Huichol - Wikipedia
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The roof is pitched and pyramid shaped built with wood and tile, and its facade is made of stone and brick with little ornamentation. It contains a series of arches supported by Tuscan columns.
These protests are generally accompanied by lines of riot police. The first stone was laid in by Francisco Marroqui, then Bishop of Guatemala. The monastery was finished in The interior has a pulpit carved of wood and covered in gold leaf. The walls are covered in Baroque altarpieces includes those dedicated to the Holy Trinity. The main facade of this church is designed as an altarpiece with two levels, a central bell tower and Tuscan columns and pilasters.
Its design is derived from the Baroque that developed in LimaPeru. There is also a notable sculpture of Saint James on horseback.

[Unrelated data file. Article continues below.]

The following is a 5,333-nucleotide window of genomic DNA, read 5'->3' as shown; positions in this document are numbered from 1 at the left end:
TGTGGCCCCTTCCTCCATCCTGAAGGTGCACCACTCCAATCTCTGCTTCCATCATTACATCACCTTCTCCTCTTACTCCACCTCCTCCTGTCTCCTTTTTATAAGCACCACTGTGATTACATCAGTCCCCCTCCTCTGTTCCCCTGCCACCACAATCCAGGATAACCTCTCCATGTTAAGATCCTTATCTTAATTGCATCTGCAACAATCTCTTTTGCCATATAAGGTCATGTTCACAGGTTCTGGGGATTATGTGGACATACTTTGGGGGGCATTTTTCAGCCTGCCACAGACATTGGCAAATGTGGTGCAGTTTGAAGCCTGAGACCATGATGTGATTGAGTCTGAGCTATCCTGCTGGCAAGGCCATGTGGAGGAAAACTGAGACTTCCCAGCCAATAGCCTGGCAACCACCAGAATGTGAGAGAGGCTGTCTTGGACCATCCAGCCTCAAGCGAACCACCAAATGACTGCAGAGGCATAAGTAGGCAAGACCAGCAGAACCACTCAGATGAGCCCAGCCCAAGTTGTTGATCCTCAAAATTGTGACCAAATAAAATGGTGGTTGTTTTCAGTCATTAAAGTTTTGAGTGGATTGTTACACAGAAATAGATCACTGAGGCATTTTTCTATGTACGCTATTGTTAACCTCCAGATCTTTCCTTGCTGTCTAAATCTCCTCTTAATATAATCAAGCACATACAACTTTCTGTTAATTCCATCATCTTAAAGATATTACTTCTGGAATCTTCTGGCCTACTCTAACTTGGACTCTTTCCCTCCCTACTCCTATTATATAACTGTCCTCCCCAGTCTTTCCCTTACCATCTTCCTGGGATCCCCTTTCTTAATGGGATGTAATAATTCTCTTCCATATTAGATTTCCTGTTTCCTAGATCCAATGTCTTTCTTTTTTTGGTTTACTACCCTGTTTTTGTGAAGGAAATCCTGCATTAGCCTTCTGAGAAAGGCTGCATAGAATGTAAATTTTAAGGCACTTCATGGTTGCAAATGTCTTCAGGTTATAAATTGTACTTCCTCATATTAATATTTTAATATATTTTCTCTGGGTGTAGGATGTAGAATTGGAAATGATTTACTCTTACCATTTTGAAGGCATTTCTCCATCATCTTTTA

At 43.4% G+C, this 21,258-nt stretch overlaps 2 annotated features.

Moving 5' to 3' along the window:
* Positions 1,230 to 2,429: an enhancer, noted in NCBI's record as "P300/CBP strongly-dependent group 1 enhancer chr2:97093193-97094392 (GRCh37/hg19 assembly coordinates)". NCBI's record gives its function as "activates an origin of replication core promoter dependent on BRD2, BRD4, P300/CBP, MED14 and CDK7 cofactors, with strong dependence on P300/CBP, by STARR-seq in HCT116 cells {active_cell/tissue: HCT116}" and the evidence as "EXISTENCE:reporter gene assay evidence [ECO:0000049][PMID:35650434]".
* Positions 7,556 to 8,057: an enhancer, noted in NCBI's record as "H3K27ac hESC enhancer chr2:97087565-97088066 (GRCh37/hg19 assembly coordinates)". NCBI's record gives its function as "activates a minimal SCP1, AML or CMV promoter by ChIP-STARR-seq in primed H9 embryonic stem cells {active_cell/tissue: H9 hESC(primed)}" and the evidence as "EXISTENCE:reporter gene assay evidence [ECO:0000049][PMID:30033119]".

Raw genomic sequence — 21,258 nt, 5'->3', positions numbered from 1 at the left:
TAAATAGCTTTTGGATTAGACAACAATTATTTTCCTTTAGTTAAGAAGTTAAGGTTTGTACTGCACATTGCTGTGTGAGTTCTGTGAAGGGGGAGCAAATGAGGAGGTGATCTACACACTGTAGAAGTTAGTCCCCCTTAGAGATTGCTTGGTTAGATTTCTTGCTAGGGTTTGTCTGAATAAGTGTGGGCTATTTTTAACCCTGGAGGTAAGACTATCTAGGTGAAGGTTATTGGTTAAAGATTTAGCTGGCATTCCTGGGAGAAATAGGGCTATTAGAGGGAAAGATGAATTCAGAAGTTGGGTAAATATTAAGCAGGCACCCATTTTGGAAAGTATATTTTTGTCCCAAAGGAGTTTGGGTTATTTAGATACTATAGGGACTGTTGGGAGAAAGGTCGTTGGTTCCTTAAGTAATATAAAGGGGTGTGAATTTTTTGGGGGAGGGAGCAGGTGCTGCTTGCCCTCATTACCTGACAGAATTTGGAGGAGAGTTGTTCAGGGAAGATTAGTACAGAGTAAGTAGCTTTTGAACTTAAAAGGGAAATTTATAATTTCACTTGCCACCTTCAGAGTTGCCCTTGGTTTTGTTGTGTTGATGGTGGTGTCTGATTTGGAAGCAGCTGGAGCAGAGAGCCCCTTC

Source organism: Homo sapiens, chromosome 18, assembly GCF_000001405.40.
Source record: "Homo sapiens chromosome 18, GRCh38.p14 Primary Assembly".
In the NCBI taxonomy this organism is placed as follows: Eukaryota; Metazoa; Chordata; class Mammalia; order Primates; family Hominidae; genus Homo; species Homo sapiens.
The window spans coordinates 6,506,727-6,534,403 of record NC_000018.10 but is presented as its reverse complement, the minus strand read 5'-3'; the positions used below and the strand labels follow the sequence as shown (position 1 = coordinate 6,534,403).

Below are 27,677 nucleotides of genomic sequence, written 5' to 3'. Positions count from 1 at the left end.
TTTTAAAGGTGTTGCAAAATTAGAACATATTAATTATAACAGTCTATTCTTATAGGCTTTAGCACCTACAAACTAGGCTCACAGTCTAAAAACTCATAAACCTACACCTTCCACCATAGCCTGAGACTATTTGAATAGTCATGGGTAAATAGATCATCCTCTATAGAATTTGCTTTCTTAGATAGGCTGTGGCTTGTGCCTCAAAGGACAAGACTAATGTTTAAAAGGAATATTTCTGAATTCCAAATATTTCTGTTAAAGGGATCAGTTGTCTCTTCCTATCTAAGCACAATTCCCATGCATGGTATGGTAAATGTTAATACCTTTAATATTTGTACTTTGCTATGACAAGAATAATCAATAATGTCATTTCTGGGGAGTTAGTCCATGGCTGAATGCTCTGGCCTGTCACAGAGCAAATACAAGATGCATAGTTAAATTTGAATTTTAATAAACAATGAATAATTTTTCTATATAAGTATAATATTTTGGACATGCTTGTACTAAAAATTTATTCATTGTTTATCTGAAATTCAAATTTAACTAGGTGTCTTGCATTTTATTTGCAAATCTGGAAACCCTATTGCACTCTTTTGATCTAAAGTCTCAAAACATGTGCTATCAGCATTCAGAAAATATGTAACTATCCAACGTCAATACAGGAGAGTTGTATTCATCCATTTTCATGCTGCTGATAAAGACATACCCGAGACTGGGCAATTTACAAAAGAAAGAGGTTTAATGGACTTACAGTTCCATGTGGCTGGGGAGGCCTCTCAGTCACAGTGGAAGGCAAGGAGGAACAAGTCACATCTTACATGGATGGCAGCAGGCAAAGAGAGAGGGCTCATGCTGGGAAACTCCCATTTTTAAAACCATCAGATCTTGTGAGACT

The Museo de la Historia de la Ciudad covers the history of the city until the 19th century. Of this collection, the two most important pieces are some petals of a pomegranate flower, from a receptacle for the Host in the Cathedral.
It is one of the most important works of Chiapas silversmithing. The rest of the piece has been lost. The other is a part of the original choir seating of the same Cathedral. The structure was built as part of a seminary inbut it became the home of Frans Blom and Gertrude Duby Blom in the 20th century. Franz was an explorer and archeologist and Gertrude was a journalist and photographer.
The couple spent over fifty years in Chiapas collecting tools, crafts, archeological pieces and clothing, especially related to the Lacandon Jungle and people. There are also magazine and sound libraries as well as the old chapel which contains colonial era religious art. The back of the structure contains a botanical garden. The church entrance has a massive wooden door with wrought iron hinges and fastenings. There are very few windows and those that exist are built to allow muskets to fire on attackers.